Not the pandemic. But masks.
So Vance crafted a bill to bar masks in airports and on flights and in schools.
“It says that, for the next 15 months, the government can’t force you to wear a mask on planes, on public transit or in public schools. Taxpayer dollars cannot be used to force and enforce a mandate against our people,” Vance said on the Senate floor.
Vance titled his bill “The Freedom to Breathe Act.” He then asked unanimous consent on the floor for the Senate to call up the bill and pass it on the spot.
Again, all it takes is one objection. And Sen. Ed Markey, D-Mass., blocked Vance.
“COVID is coming back. It’s on the rise again. This provision would violate a long-held belief in the Republican Party that states and localities should not be told what to do by a federal government removed from the realities that they are seeing on the grounds in their neighborhoods,” Markey responded.
“What I would like is for the freedom of a schoolchild to not be thrown out of a classroom because he doesn’t want to wear a mask,” countered Vance.
Vance noted he’s the father of three children under the age of 7.
“They need us to not be Chicken Little about every single respiratory pandemic and problem that confronts this country. We are going to have people who get sick from viruses,” said Vance.
Right now, there’s no federal mask mandate on the table.
Sen. Sheldon Whitehouse, D-R.I., told colleague Aishah Hasnie a mask requirement should hinge “on the lethality of COVID.”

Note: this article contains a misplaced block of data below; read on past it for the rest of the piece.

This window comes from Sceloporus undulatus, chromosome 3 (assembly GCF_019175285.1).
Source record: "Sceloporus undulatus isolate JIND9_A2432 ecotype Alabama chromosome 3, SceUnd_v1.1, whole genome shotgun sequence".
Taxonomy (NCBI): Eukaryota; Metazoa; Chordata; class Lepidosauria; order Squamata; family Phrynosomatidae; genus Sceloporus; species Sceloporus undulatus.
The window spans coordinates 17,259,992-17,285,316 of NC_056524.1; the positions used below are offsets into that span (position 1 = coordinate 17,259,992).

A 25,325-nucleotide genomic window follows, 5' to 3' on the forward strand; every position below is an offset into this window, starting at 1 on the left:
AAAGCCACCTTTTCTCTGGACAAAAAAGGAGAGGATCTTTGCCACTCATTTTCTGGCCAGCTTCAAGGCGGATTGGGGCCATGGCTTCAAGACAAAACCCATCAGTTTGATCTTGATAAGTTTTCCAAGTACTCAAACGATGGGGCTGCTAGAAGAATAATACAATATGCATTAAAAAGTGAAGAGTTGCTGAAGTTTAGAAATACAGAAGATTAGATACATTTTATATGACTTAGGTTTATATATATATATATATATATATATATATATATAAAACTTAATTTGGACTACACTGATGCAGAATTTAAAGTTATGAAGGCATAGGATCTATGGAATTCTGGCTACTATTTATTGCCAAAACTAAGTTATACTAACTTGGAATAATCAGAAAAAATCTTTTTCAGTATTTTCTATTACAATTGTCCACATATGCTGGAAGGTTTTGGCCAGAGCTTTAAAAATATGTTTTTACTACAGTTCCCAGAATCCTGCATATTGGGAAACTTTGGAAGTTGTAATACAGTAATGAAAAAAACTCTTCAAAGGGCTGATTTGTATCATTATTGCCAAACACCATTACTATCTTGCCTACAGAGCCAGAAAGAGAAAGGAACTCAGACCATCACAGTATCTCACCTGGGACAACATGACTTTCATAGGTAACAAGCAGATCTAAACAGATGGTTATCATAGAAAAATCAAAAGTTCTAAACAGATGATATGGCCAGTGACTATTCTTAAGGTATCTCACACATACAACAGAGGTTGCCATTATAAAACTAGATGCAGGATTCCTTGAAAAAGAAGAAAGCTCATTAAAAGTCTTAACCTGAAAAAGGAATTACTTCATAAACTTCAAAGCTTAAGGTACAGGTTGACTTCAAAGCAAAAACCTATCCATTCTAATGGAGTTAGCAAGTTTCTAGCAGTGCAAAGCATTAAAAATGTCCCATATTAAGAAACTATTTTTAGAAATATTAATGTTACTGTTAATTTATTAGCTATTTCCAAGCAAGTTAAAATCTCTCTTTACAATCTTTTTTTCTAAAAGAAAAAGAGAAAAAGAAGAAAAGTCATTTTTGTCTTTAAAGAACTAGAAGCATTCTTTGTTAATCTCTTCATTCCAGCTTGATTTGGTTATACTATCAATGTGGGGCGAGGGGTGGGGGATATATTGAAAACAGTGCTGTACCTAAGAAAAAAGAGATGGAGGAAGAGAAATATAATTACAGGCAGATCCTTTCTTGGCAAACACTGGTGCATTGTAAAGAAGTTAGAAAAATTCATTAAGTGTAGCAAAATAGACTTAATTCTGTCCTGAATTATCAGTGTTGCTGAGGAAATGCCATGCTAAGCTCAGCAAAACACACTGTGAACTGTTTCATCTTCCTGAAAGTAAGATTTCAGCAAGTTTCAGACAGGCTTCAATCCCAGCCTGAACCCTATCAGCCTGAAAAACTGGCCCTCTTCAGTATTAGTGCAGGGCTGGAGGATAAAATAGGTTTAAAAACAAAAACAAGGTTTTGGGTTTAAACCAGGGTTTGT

Whitehouse said that “if hundreds of thousands of people are dying, the government response is a little bit different than if it’s more or less an unpleasant day or two of flu symptoms.”
Sen. Jon Tester, D-Mont., said he opposed mask mandates.
Sen. Jeanne Shaheen, D-N.H., was unsure.
“We’ve got to look at the circumstances on the ground and see what’s happening with any renewal of a pandemic and how it’s affecting people,” said Shaheen.
Shaheen was also unsure on the efficacy of masks.
“They work sometimes. Sometimes they don’t,” she said.
Health and Human Services Secretary Xavier Becerra noted that, despite the increase in cases, “we’re nowhere near where we were before.”
However, Becerra said, “We will make sure that if you need a mask, that the supply of PPE will be there for you.”
Rep. Brad Wenstrup, R-Ohio, is a doctor and chairs the special House COVID panel investigating the origins of the pandemic. During an appearance on Fox, Wenstrup said Americans grew tired of “politicians telling you what you have to do.”
Wenstrup added that there’s “confusion” among people, and people are “fed up” with health and safety requirements.
“Americans love freedom, and they love self-determination,” said Wenstrup.
While cases may be up, they’re not stressing the American health care system like they were a few years ago. And most health officials aren’t seriously considering mask mandates. The last mask mandates hit as the omicron wave swelled nationwide nearly two years ago.
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So Congress reconvening may give us some insight into the state of the pandemic.
The percentage of people voluntarily wearing masks around the Capitol is higher now than it was a few months ago. And one thing is for certain. There are no plans to impose any sort of mask mandate for those who work at the Capitol.